The role of journalist during wartime; Did NFL ties lead ESPN to suspend analyst? Jorge Ramos' opinion on immigration in the media; ABC's handling of Miss America controversy.
Inside Edition's Deborah Norville joins Jefferey Toobin to give her thoughts on Matt Lauer's interview with GM's female CEO, Mary Barra; did his questions about work/life balance cross the line?
By Becky Perlow, CNN
NPR's David Folkenflik returns to Reliable Sources this week as our guest host, and with breaking news stories dominating the airwaves, we've got a great show prepared for you! But with Sunday still a couple of days away, here's a taste of what you can look forward to on Sunday:
Following the breaking news of a mass shooting at the Washington Navy Yard, news organizations rushed to report who the shooter was, what kind of gun he used and how many victims were hurt. Mistakes were made along the way, though, that ultimately framed the coverage of the story. Emily Miller, senior editor of opinion at The Washington Times, and Andrew Lih, a professor of journalism at American University, join Folkenflik to discuss. They'll also take a look at how the Wikipedia page devoted to the Navy Yard shootings evolved as the news itself changed.
When mass shootings take place, there’s often a debate over the level of “gun literacy” possessed by reporters. Washington Post investigative reporter David Fallis, who has reported extensively on guns and has worked to promote greater gun literacy among reporters - will swing by the studio to explain.
After Julie Chen came forward to share her experience with plastic surgery - based on advice from former superiors who suggested she would need it to succeed in the industry - a chorus of support and criticism has caused the Asian-American talk-show host to prove eye surgery is the only surgery she's ever undergone. Kelly McBride of the Poynter Institute joins Folkenflik to discuss Chen's decision to undergo the knife, as well as a broader debate on (un)realistic expectations for female journalists in the media industry.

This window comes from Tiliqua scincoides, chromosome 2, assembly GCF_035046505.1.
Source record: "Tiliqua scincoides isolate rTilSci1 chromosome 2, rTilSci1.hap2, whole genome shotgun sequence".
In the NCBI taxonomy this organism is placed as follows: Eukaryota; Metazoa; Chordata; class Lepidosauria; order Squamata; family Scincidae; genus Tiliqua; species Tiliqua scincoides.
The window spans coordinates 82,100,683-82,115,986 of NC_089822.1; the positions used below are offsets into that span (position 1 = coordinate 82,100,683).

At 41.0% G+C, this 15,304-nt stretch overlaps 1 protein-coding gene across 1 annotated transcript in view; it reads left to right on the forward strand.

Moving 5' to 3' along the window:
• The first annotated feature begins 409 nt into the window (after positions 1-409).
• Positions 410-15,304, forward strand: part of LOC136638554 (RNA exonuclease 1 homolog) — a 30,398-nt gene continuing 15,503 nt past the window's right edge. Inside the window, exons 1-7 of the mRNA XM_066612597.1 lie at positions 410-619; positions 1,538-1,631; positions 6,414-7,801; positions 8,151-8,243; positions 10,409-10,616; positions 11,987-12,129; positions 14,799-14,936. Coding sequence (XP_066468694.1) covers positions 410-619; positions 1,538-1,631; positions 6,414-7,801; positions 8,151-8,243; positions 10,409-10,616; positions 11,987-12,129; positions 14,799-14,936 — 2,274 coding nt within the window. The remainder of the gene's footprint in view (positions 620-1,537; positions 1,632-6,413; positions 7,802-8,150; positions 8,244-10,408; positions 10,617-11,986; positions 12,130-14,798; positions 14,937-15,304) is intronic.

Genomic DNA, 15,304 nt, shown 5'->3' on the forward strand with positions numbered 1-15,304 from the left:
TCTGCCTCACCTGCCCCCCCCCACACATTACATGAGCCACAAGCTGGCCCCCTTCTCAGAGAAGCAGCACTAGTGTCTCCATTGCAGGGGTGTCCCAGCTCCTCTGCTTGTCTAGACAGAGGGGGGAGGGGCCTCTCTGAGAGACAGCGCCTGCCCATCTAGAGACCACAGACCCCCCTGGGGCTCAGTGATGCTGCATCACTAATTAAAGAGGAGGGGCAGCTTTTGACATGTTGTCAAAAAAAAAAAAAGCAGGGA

Next up, The Guadian's Alan Rusbridger visits our show to discuss the partnership between the British newspaper and the state-side New York Times, as well as the issue of prior restraint or "pre-publication censorship" by the UK government.
Rounding out the show, we take a behind-the-scenes look at ESPN's "Pardon the Interruption" with co-host Tony Kornheiser, who discusses the system in place to fact check the numerous errors and omissions his show has made in its 12-year history.
Tune in Sunday at 11am ET.
Gail Shister, Adam Buckman and Howard Kurtz on angry cable news confrontations- do they generate more heat than light?
Michael Medved, Stephanie Miller and Howard Kurtz on why Rush Limbaugh's apology for his controversial comments hasn't stemmed the media's coverage.
Dana Milbank, Julie Mason, David Frum and Howard Kurtz discuss the coverage of Rush Limbaugh's attack on Georgetown Law Student Sandra Fluke and her advocacy of contraception.
Lauren Ashburn discusses her decision to go public with her own experiences of workplace harassment.
Ron Suskind and Howard Kurtz discuss the recent attacks and disputes in Suskind's new book "Confidence Men."
Howard Kurtz asks Chris Dickey and Apolline de Malherbe whether the press found DSK guilty before he even went on trial.
Our politics panel of Michelle Cottle, Matthew Continetti and A.B. Stoddard debates Mark Halperin's suspension from MSNBC and asks if the press unfairly picks on Michele Bachmann.